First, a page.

Peavy sharp in season-high eight innings

May, 30, 2014
May 30
BOSTON -- Having spent 13 seasons in the majors, Red Sox starter Jake Peavy knows when it's his time to step up.

After Clay Buchholz eventually ended up on the disabled list after his ineffective start on Monday (eight walks in three innings pitched), Peavy recognized what his role as a starter was to the rest of the team.

[+] EnlargeJake Peavy
AP Photo/Winslow TownsonJake Peavy pitched a season-high eight innings in Boston's 4-3 win, though he settled for a no-decision.
"We've used our bullpen an awful lot," Peavy said. "We know as starters we've got to go out and give our team [a strong effort] to win. [Jon] Lester and [John] Lackey have been doing that and I expect to do the same."

Lester and Lackey both did their part with wins against the Braves on Tuesday and Wednesday. Although he didn't get a win Thursday, Peavy did his part in helping the Red Sox walk away with a 4-3 win that sealed a four-game sweep of the Braves. The right-hander went a season-high eight innings, allowing three runs on eight hits and posting his seventh quality start this season.

"I thought Jake was in control of this game right from the start," Red Sox manager John Farrell said. "He's a veteran guy. You begin to have a certain expectation and dependability that Jake has shown over the course of his career."

Peavy faced little challenge his first time through the Braves lineup, allowing only a leadoff single in the second that failed to materialize into anything for Atlanta. However, in his second time up against Peavy, Braves leadoff man Jason Heyward crushed a hanging changeup over the right field wall to give Atlanta a 1-0 lead in the third.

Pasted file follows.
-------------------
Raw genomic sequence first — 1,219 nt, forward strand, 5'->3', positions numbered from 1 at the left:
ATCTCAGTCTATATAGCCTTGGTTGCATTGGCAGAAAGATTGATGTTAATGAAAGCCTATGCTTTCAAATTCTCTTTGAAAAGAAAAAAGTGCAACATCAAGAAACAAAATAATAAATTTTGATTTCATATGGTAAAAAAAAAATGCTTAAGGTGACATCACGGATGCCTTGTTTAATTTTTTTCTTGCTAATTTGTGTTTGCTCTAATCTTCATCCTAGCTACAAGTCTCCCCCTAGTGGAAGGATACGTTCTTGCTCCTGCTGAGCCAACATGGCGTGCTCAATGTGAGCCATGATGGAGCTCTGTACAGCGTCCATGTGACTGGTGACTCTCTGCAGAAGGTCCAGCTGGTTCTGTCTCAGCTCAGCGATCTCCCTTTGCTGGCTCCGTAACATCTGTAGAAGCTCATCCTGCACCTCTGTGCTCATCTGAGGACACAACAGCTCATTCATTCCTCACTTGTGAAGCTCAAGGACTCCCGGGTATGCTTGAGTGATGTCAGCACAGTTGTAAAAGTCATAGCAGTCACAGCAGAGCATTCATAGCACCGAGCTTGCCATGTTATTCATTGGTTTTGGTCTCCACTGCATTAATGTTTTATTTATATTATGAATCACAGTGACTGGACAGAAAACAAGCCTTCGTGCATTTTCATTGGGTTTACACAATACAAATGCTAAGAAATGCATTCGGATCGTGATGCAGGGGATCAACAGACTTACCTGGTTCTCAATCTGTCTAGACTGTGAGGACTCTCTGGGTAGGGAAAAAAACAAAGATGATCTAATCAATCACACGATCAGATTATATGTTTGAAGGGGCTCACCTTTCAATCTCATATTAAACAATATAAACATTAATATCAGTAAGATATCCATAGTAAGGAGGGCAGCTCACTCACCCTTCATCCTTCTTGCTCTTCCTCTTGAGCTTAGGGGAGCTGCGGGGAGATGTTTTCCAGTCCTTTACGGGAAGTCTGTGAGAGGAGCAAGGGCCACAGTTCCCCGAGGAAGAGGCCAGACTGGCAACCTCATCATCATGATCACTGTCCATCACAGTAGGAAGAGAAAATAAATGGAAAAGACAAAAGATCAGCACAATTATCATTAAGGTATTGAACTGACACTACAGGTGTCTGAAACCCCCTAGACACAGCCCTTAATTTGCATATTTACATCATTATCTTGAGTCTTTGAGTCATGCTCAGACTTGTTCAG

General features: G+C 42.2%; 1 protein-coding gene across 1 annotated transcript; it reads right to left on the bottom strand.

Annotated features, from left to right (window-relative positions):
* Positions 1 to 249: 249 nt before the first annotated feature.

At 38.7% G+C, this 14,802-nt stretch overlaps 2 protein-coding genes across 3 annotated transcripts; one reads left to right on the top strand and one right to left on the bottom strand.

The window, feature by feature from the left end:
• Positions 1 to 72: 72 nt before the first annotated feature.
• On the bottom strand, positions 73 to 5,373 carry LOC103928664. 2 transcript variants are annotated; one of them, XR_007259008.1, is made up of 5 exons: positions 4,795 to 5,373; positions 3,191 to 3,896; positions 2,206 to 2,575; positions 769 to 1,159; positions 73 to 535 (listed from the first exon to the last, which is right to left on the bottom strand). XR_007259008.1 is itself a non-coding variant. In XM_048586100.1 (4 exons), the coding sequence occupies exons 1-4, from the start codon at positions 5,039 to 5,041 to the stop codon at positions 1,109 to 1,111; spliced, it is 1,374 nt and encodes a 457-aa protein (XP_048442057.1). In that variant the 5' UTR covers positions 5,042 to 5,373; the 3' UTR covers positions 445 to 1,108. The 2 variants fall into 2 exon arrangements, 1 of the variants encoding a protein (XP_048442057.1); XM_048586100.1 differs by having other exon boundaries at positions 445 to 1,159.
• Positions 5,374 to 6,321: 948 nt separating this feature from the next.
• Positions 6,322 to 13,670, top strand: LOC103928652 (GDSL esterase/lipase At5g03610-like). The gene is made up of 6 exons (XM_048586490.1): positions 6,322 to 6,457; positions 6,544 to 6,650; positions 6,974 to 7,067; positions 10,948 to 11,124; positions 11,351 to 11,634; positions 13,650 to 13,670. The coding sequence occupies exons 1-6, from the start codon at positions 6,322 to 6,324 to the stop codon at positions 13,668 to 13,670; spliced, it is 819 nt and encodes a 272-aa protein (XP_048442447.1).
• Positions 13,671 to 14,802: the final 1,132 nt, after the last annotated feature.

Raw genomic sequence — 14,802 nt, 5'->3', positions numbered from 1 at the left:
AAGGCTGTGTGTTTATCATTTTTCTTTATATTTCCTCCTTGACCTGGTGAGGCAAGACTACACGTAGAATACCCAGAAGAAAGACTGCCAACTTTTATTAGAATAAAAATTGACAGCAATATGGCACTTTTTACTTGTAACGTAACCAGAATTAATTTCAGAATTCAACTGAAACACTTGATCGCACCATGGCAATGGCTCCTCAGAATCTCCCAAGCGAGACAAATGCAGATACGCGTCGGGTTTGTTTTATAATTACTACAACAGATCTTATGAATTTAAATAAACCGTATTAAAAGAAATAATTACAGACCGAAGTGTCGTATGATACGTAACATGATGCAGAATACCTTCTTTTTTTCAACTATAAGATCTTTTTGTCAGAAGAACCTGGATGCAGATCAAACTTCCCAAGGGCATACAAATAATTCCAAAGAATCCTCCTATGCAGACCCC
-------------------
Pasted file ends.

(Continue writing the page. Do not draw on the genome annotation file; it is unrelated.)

After a leadoff walk to start the fourth inning, Peavy once again found himself battling, this time against a balk call by second-base umpire Bob Davidson. Believing that there was no way he balked, Peavy wasted no time walking toward Davidson to argue the call, prompting second baseman Dustin Pedroia to run in and turn him back to the mound before the pitcher could say too much. The balk eventually led to a run as Braves catcher Evan Gattis singled with one out to put the Braves up 2-0.

"I didn't feel like I balked. That cost a run," Peavy said. "I didn't do anything. I didn't feel anything, I didn't move. I didn't feel like I made any kind of balk move at all."

However, Davidson, commonly referred to as "Balkin' Bob" for his frequent balk calls, seemed to believe differently.

"Bob Davidson likes calling balks, I think we've established that at this point in time," Peavy said. "I didn't get an explanation, I was too upset. I didn't think I should probably talk to Bob anymore."

Instead of letting his frustration derail him, Peavy settled in, retiring seven consecutive Braves hitters at one point between the fifth and the seventh innings and entering the eighth inning for the first time this season at 97 pitches. After giving up a leadoff single to B.J. Upton, who came around to score on a Freddie Freeman double, Peavy got the next three Braves hitters to ground out and finish his night.

"Even with two outs in the eighth inning, pitch count climbing up, he makes a good pitch to [Chris] Johnson to leave a guy standing at third base that looms large," Farrell said. "You point back to Jake Peavy's eight innings giving us an opportunity to win this game tonight."



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